Walking into our monthly meeting for preventive services program management, we couldn’t miss the giant chart with numerous hand-written lines of different lengths.
We were curious about its meaning, which we finally learned during the Data and Practice Learning segment. One of our first-line managers, Banabas Awedoba, explained the chart with an African story about a man who had lent another man 200 cowries. When the lender went to request the money back, the borrower pointed to lines on his wall, representing his many debts. The 200 cowrie debt was relatively small, represented by one of the shorter lines. He couldn’t pay it back because he had to pay back all the larger debts first he said, laughing loudly.
Banabas used this story from Chinua Achebe’s novel “Things Fall Apart” to share the importance of understanding data, which was what the lines represented. He also used it to draw his peers into a conversation about data about family team conferences that he had been studying with the support of a program evaluation analyst. The prevention program he was evaluating works with families to keep children safely at home with their parents.
We have program data discussions with our board and management teams regularly. Many of our managers are social workers who are experts in working with people but can feel intimidated by numbers and graphs. We found that when our “people” people were in data discussions, only two or three people — our program evaluation staff and senior leaders — ended up doing all the talking.
Wanting to engage our managers in using data to problem solve, our colleague Kristen Ragusa developed a framework that we have introduced in other programs, which we call Data and Practice Learning.
Here’s how it works:
First, managers select a theme, based on their assessment of program priority areas. Within our prevention program, managers have selected topics such as domestic violence, families with infants, connecting with family’s networks and engaging teens.
Second, a program evaluation analyst meets with the manager to tap into the manager’s curiosity about what they want to learn and decide how to structure an analysis. When Banabas led the discussion on the frequency of meetings with families, he wanted to know how well we were doing as a preventive program by looking at how many family team conferences were occurring at expected timeframes. He also wanted to know if some managers were doing better than others. Banabas was finding it hard to make the family meetings happen and was genuinely interested in improving his team’s success by learning from his peers.
Third, a program evaluation analyst or program leader works with the manager to help them prepare to facilitate a discussion with her or his peers by reviewing the analysis. They review:
- What does the data show?
- What questions are answered and not answered?
- What hypotheses do the managers have, based on the data?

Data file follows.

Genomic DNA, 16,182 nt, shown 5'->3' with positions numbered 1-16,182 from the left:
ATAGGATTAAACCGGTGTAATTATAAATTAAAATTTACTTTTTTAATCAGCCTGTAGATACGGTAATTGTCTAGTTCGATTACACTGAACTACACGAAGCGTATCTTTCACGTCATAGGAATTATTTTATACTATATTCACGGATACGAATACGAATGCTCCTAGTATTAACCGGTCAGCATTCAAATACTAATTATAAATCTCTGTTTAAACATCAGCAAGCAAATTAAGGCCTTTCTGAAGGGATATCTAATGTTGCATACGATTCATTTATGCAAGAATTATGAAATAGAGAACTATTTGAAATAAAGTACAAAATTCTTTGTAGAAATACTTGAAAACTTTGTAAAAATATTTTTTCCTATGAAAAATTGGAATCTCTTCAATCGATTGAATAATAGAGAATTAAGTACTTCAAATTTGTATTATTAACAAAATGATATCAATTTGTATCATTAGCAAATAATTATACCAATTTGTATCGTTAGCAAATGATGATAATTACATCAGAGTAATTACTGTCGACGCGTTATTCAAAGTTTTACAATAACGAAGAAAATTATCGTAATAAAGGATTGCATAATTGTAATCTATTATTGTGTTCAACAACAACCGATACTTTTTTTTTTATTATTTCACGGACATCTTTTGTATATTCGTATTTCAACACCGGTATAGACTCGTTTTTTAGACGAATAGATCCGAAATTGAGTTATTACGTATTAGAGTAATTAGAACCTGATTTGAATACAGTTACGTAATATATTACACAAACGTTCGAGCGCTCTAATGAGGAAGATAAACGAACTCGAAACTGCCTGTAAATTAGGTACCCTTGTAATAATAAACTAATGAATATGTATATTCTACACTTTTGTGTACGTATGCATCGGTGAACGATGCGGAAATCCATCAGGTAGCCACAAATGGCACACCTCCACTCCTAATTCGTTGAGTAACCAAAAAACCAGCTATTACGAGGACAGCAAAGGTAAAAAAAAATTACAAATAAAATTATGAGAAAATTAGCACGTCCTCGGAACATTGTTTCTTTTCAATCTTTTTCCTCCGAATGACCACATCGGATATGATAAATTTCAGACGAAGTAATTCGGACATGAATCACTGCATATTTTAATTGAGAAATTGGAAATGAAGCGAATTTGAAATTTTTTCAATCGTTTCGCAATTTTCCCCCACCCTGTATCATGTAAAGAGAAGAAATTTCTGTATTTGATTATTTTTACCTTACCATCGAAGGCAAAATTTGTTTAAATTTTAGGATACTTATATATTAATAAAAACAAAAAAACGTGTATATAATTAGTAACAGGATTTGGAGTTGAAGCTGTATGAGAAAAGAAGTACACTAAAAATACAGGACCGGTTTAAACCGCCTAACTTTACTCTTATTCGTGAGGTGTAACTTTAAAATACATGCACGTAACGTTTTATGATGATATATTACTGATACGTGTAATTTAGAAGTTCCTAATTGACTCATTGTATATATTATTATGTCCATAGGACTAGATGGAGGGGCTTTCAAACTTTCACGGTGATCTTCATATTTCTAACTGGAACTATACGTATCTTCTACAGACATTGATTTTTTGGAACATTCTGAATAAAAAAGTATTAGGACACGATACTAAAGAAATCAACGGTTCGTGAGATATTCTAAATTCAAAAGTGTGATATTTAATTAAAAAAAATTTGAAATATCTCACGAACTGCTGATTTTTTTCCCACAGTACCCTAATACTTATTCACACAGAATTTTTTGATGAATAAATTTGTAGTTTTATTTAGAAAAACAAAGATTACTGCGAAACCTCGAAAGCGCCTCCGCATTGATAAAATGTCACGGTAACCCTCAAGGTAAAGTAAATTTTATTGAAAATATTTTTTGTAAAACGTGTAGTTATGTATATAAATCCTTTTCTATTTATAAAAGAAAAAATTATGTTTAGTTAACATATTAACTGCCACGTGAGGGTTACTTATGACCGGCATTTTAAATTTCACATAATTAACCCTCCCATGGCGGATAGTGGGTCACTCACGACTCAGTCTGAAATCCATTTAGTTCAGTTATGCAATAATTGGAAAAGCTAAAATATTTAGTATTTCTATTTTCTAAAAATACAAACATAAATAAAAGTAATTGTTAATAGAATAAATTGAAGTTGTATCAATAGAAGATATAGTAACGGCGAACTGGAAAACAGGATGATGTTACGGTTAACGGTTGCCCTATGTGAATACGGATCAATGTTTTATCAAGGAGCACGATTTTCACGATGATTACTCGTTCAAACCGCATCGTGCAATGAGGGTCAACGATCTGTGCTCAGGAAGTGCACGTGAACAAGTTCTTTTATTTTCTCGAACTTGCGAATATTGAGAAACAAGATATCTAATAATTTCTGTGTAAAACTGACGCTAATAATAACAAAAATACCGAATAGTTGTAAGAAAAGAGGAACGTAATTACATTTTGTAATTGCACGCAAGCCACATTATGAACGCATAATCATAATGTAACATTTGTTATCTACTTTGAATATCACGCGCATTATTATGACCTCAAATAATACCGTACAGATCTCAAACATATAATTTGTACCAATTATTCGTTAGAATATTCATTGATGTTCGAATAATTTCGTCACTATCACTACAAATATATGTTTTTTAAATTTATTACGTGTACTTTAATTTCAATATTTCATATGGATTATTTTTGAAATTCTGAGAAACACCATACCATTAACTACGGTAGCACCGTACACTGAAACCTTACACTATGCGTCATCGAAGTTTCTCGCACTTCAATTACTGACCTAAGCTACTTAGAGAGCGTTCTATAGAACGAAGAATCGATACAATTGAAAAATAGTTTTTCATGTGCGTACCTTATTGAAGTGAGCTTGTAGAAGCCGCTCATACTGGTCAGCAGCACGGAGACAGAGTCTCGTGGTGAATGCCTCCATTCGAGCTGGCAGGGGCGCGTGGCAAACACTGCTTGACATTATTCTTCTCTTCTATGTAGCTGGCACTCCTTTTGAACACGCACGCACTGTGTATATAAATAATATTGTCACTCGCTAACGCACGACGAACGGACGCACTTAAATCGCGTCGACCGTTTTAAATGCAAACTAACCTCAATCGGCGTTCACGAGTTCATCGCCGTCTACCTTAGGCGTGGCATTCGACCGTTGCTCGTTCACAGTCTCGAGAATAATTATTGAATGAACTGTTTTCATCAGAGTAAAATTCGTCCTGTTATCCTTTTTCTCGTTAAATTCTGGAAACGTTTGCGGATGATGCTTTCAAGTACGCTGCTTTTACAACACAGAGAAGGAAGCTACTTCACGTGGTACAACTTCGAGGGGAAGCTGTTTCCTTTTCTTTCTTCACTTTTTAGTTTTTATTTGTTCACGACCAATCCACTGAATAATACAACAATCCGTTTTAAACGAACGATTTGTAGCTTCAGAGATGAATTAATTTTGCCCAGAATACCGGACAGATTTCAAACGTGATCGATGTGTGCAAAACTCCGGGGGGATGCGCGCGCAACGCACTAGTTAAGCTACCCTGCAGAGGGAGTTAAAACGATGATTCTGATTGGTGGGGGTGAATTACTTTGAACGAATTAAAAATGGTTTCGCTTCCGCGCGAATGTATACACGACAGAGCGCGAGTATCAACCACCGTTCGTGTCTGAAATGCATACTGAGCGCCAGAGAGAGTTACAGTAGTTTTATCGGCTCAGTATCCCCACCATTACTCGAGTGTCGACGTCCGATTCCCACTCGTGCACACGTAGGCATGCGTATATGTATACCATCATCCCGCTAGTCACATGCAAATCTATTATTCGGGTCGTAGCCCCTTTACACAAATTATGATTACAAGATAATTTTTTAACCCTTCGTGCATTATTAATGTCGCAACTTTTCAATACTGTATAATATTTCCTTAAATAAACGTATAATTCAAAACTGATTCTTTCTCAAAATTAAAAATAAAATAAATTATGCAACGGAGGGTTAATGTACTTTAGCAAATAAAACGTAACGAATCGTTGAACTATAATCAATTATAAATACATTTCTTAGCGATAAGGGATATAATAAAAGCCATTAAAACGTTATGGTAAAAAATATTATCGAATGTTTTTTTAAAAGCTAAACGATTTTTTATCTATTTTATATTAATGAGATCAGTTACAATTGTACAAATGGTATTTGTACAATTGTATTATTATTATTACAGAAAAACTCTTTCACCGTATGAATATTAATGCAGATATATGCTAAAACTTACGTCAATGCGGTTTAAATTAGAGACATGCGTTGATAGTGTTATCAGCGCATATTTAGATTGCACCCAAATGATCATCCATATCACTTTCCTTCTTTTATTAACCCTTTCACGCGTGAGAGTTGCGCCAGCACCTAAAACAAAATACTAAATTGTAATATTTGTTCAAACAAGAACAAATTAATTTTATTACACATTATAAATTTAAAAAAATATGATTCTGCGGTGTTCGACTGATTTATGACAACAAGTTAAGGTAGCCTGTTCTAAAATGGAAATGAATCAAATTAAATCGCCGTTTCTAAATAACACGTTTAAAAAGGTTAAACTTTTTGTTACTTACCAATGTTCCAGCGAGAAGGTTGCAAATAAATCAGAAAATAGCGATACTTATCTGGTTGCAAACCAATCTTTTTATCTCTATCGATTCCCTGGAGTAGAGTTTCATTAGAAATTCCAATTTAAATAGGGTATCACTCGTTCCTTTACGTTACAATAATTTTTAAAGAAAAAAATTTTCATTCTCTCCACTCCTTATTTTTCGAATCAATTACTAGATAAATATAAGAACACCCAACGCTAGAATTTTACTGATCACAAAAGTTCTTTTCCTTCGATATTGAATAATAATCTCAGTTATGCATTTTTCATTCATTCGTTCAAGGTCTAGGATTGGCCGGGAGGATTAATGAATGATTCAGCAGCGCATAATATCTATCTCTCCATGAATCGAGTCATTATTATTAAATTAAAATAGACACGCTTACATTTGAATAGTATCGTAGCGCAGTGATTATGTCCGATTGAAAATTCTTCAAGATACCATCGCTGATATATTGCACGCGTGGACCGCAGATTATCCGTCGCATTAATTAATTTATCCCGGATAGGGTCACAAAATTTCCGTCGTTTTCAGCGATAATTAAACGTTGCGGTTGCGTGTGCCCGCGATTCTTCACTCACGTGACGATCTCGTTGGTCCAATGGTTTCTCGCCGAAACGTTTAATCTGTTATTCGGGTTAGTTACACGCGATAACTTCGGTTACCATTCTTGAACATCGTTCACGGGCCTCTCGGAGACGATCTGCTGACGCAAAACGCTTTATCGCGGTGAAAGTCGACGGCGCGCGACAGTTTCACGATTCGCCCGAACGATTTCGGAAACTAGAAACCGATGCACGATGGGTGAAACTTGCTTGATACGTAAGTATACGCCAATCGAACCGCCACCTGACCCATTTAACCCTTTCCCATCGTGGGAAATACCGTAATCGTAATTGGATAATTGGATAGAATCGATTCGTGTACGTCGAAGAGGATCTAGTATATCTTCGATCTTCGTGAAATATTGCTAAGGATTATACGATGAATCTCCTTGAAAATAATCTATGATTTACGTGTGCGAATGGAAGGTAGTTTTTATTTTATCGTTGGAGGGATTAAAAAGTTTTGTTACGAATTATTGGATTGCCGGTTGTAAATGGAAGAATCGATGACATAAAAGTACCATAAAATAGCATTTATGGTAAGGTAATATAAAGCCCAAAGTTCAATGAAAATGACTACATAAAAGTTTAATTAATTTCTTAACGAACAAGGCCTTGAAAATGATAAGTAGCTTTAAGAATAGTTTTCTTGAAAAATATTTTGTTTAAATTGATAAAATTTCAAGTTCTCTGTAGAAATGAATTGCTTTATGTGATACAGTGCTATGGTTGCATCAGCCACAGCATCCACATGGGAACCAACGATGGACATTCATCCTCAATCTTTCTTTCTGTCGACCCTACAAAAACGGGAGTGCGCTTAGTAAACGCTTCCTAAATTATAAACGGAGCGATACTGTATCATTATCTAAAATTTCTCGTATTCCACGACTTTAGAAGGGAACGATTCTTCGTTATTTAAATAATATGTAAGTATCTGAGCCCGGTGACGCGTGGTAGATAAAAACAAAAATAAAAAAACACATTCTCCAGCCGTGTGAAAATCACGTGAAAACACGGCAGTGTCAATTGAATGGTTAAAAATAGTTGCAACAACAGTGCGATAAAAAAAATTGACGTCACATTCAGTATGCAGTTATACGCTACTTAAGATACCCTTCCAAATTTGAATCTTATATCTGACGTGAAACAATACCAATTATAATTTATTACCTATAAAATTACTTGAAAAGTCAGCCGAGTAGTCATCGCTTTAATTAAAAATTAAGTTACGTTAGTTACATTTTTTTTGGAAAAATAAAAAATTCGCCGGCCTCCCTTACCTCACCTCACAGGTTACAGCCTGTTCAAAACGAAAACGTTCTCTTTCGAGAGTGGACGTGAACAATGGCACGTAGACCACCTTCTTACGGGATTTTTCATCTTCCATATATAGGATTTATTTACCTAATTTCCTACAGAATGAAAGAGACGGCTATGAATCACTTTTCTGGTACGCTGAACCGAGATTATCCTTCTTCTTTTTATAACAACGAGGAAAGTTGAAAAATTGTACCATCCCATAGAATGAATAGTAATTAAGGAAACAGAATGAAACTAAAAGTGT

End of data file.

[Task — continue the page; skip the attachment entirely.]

Fourth, the manager leads a learning conversation with their peers during a management meeting. When Banabas presented the chart with the lines, he captured everyone’s attention. The story initiated a conversation in which Banabas explained data around how frequently family team conferences were occurring. The rate of occurrence varied among managers, and he facilitated a discussion that led to idea-sharing as managers described what they were doing. One manager dedicated one staff person to scheduling conferences. Another trained all their staff in conducting the conferences.
They also shared stories about engaging families they had a hard time bringing to meetings, which led to practical improvements. Within a year after the discussion Banabas led, we kicked off some new approaches and saw a marked improvement in the number of conferences held in our preventive program, an increase from 65 percent of a random sample of families to nearly 80 percent.
These discussions have had several positive effects in addition to helping people use data to learn and make decisions. The main impact has been to bridge the difference between “people” people and data people by helping the “people” people see that data reveals stories and allows us to tie individual situations to bigger patterns.
And it gives data people more access to the human story behind each data point, helping to ground the data in real-life circumstances. Our discussions have helped managers increase professional confidence and further develop presentation, facilitation and data-interpretation abilities that deepen their management skills.
Data and Practice Learning lets managers share knowledge and drive conversations based on empirical evidence rather than memorable one-offs that can skew interpretations of what’s prevalent. We’ve seen that as managers used data to talk about issues, such as family meeting rates, the discussions went from being about either practice or data to an understanding that when practice and data are integrated in the discussion, we develop real solutions.
Bonnie Kornberg is the chief performance officer and Sharmeela Mediratta is the vice president for family and community support services at Graham Windham in New York City.